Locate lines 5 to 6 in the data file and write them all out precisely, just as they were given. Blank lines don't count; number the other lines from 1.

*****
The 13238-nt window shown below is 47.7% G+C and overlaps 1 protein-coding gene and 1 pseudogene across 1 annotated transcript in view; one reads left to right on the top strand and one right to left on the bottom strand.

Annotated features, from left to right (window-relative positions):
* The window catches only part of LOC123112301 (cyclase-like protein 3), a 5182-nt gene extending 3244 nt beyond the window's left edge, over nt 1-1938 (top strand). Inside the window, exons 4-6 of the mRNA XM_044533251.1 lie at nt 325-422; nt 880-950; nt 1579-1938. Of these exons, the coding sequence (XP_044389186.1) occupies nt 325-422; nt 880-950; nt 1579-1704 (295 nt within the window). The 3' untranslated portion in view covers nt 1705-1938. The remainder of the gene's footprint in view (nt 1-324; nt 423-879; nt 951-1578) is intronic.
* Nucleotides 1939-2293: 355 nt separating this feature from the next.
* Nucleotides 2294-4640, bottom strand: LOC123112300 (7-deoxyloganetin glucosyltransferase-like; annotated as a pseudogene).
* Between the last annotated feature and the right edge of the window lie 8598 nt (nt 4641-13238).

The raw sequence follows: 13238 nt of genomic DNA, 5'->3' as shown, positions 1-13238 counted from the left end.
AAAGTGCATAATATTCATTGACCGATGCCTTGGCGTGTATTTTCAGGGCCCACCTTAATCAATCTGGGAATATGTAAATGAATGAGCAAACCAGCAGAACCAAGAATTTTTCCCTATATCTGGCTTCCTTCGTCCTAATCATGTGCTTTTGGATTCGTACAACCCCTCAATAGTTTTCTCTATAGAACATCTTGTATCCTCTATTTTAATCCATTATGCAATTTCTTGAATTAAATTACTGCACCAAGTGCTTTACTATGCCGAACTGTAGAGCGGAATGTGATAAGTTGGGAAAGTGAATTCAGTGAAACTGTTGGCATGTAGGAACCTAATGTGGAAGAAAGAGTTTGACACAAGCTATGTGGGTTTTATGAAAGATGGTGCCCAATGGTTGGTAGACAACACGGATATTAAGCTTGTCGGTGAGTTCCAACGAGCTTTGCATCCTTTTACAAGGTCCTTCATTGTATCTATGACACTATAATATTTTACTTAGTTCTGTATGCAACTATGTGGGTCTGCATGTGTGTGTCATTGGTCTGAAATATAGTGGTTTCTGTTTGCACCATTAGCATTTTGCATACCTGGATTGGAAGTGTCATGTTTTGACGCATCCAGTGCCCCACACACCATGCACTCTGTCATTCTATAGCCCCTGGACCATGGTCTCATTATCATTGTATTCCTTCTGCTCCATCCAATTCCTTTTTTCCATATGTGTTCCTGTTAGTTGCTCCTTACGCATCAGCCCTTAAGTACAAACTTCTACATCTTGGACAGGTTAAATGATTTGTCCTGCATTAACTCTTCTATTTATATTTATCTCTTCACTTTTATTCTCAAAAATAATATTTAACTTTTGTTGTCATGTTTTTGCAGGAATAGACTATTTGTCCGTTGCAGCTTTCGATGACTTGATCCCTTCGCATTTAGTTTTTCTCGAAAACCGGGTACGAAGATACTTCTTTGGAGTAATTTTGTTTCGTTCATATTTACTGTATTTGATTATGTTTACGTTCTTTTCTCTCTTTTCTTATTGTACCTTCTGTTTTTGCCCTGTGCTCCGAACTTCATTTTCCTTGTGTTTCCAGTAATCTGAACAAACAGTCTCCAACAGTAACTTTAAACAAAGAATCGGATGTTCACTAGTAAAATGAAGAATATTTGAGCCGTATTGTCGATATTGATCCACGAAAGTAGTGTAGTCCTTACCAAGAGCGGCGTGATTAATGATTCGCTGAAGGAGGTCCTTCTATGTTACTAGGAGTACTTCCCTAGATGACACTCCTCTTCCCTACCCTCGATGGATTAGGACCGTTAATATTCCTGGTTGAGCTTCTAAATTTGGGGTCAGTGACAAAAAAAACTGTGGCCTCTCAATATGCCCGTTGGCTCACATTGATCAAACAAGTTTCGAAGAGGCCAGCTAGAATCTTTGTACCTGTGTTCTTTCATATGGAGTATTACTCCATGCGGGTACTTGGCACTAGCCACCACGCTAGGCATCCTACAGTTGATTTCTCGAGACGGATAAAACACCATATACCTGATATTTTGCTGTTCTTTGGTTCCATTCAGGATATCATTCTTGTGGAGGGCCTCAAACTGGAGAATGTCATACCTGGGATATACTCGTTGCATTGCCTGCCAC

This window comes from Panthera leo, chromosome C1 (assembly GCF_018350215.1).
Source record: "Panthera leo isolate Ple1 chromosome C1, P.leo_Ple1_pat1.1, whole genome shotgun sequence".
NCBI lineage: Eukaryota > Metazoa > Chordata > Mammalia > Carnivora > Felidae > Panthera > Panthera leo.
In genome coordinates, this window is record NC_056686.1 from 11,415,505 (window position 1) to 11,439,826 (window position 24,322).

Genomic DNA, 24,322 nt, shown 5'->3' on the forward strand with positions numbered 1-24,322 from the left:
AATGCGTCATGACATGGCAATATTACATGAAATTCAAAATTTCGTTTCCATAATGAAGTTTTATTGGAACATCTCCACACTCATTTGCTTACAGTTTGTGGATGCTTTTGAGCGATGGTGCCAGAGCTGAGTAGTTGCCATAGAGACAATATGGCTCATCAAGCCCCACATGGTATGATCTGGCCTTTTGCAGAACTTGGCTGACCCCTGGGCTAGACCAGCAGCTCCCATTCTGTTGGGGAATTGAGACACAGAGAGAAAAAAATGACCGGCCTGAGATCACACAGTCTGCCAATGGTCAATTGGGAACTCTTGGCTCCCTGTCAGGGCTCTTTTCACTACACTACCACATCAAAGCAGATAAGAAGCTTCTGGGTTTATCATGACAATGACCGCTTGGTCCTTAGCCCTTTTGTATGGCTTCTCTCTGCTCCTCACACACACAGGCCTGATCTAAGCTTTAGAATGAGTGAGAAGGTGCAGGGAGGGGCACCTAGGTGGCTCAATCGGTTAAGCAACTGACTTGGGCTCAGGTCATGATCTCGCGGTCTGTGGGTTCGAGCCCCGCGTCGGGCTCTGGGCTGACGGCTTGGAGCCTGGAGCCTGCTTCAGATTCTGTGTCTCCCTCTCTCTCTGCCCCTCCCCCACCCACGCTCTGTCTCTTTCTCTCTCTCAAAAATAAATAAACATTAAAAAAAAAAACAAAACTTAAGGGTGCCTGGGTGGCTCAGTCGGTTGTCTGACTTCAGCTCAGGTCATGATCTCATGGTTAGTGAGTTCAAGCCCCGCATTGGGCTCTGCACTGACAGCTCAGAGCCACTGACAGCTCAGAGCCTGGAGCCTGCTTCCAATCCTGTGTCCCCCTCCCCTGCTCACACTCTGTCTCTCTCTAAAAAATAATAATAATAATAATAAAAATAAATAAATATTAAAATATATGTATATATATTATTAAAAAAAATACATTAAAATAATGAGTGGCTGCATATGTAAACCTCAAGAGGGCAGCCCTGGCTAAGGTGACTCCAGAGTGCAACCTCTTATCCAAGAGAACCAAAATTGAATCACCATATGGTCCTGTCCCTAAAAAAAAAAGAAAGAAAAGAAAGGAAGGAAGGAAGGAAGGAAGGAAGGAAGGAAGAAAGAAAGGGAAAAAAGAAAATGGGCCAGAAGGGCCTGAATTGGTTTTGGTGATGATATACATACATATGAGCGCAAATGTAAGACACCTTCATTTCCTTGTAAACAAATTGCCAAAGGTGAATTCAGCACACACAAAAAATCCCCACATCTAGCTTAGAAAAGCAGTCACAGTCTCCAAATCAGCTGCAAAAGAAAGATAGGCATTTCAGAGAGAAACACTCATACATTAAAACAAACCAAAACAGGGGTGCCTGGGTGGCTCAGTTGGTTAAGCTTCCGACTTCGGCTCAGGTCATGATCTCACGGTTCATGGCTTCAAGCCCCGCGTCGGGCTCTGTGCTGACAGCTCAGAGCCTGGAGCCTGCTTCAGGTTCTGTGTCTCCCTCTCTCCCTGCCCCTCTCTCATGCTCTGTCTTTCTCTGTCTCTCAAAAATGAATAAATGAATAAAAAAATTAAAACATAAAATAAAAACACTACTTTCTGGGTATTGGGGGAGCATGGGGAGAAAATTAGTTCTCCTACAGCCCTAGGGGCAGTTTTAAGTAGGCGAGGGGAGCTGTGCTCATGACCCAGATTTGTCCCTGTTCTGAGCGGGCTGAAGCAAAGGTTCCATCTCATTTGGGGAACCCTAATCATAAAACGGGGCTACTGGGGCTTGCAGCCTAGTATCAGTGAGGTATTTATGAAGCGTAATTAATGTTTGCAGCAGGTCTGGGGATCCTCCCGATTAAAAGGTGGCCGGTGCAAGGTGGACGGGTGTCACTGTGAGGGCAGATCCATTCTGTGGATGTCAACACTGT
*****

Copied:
* Nucleotides 2294-4640, bottom strand: LOC123112300 (7-deoxyloganetin glucosyltransferase-like; annotated as a pseudogene).
* Between the last annotated feature and the right edge of the window lie 8598 nt (nt 4641-13238).